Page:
Platel organized most of the portraits along one wall, with a few hanging on the perpendicular walls, and the fourth wall left empty. At the center of the room is the sculpture, and in this way Platel has created a direction for the viewer. When the audience stand with their back to the empty wall, facing the portraits, they are able to complete the headless body that lies on the podium with the painted faces, which stare right back at the person viewing them. The sculptured body is old and weary, most likely suffering. Yet De Bruyckere maintains a certain tenderness with it, harnessing compassion and even warmth, and we can almost hear a silent breath emanating from the hollow body. Following that breath, which spreads across the space and fills the void between the body and the heads, produces an almost spiritual sensation between mind and body, between gaze and object. This void, which can also be found in Platel’s dance work, creates the possibility of a layering of emotions and thoughts while also engaging in an in-depth discussion with the psyche.
Platel’s attraction to the darker parts of the psyche has been part of his work for the last 25 years, during which time he has refined the hidden elements in the structure of the human psyche and that of social groups. His careful examination is respectful and sincere, thus guiding his audience through the somber paths of the human soul, easing us into them while believing that they hold the answer to all that is good and bad in the human world.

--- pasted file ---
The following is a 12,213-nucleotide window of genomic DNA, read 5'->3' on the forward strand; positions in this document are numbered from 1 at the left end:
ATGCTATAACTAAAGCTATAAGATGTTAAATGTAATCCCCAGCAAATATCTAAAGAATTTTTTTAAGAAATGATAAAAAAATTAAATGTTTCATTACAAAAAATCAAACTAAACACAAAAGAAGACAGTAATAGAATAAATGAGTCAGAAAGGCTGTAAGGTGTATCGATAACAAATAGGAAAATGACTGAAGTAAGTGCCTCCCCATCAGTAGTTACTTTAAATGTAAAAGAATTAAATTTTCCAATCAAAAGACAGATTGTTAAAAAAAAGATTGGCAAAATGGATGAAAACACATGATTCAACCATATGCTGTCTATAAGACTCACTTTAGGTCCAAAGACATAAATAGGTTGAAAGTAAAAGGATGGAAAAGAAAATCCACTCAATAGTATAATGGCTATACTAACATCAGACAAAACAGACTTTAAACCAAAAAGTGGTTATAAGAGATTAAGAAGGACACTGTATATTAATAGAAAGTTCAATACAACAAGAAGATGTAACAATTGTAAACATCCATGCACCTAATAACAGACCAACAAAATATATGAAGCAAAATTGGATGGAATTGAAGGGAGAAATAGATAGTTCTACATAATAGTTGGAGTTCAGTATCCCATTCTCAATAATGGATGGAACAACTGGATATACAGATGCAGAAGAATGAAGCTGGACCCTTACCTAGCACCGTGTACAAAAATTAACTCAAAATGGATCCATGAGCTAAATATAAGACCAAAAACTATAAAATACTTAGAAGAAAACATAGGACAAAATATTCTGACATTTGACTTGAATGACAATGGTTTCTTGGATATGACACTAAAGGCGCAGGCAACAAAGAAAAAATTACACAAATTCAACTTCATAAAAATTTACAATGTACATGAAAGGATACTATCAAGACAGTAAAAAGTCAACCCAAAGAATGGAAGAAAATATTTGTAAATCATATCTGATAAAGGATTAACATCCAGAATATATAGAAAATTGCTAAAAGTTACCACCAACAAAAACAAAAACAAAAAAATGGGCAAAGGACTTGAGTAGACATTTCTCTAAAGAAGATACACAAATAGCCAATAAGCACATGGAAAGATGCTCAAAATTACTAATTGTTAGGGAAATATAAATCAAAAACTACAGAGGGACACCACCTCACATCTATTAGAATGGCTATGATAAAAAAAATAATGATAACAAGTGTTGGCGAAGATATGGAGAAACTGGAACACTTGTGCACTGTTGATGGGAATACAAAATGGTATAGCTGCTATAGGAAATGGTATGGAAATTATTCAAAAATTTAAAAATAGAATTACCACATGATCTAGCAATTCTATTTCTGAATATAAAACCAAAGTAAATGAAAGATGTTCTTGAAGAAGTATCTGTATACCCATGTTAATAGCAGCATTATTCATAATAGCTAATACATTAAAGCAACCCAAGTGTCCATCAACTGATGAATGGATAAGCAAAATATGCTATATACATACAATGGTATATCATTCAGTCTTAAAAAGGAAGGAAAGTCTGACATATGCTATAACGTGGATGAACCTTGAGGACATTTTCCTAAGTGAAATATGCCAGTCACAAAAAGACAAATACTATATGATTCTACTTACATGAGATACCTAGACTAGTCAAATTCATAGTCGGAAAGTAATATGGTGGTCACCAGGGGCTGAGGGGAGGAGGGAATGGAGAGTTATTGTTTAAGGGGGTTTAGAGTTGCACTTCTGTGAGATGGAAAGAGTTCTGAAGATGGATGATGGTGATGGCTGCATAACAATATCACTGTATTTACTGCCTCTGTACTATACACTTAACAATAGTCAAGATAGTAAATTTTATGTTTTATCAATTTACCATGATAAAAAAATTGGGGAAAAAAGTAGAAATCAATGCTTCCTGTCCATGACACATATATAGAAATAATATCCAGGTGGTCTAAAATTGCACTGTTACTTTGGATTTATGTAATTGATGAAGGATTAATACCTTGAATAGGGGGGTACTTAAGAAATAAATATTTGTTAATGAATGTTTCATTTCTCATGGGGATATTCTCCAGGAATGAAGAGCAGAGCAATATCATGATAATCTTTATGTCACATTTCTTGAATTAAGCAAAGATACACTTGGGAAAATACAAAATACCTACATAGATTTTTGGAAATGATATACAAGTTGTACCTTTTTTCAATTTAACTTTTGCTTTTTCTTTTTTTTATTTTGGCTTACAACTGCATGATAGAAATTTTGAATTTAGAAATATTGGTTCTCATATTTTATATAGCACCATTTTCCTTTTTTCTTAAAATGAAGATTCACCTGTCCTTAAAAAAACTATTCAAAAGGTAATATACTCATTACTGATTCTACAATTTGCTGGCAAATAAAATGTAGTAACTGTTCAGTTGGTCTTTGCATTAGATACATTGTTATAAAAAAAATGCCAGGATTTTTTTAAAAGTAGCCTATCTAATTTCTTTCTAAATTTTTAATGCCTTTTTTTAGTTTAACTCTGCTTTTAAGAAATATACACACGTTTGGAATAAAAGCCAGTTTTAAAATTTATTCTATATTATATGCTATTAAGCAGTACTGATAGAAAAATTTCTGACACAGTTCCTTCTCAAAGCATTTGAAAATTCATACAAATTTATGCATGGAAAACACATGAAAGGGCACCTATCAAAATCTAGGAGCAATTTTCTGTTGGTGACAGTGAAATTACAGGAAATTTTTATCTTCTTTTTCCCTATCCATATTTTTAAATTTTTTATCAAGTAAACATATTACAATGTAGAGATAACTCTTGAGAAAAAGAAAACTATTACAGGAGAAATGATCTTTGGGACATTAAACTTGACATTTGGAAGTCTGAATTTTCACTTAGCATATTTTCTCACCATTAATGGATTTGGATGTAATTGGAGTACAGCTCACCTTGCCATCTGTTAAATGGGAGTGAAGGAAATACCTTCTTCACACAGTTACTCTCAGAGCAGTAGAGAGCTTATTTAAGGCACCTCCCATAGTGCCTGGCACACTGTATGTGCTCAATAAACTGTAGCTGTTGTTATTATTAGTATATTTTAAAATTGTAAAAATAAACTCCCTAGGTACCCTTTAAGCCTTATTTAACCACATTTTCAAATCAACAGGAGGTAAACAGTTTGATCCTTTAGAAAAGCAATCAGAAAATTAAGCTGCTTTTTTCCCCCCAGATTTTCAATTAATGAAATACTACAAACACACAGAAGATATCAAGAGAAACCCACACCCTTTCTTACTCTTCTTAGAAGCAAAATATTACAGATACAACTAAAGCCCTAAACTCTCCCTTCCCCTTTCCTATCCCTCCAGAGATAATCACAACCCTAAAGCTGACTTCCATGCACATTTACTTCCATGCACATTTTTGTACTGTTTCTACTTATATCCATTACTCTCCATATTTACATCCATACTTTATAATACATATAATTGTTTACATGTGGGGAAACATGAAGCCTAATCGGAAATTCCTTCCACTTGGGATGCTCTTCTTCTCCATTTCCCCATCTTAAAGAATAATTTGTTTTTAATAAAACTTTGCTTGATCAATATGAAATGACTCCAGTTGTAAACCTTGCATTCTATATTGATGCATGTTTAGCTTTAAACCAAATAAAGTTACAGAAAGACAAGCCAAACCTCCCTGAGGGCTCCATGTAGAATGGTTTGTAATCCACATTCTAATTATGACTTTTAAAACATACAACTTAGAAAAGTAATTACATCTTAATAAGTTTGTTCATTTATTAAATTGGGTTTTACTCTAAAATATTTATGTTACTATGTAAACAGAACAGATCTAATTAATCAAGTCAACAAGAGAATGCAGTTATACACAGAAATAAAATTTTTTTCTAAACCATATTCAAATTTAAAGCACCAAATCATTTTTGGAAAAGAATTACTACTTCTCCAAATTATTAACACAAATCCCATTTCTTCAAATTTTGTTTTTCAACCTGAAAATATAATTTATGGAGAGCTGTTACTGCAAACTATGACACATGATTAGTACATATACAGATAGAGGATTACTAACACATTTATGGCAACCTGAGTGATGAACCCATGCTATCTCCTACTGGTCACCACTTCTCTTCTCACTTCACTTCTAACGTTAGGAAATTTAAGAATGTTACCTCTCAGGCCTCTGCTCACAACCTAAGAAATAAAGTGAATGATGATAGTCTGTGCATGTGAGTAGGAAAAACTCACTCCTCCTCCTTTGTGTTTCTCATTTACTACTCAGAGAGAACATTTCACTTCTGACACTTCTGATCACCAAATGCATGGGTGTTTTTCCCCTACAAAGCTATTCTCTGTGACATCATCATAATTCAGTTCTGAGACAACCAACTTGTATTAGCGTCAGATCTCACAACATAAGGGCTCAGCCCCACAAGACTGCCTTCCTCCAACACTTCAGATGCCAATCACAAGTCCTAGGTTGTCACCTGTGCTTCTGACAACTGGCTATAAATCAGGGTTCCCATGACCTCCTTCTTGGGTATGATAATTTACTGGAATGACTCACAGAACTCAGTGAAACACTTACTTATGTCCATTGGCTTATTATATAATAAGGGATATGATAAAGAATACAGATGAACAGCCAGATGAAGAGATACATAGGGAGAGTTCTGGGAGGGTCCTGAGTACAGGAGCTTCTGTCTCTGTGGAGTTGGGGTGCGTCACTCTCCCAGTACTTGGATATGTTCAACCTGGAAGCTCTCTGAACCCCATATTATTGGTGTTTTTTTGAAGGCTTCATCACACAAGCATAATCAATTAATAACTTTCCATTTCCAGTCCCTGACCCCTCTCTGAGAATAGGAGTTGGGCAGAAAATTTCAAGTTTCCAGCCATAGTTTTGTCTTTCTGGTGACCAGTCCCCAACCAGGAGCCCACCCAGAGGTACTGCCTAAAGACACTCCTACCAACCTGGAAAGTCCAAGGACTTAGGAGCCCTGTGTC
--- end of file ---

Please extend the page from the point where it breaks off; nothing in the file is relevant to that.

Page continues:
If viewers choose to stand in the gallery space with their backs to the portrait wall, facing the sculpture (which could even be a political position and/or create a political image by itself), the souls breathe down their necks, perhaps blaming them for the suffering endured by a faltering body. This forces us to reflect on our own responsibility for the suffering of others, contrasting the earlier position of compassion. The naked body and the multiple portraits, some of which feature disfigured faces, invite a universal reading and a reverberation of political insights dealing with the relation between people and their social and political surroundings, as well as between people and themselves.
Thoughts propelled by the conversation with Platel and the images from his dance works are inscribed in my memory, against the backdrop of the timing of the Batsheva Dance Company’s performance. All this helps turn the presence in the gallery space into an opportunity to examine the political and emotional choices we make.
La Collection vue par Alain Platel continues at MADmusée (Belgia, Rue Fabry 19, 4000 Liège, Belgium) through May 3.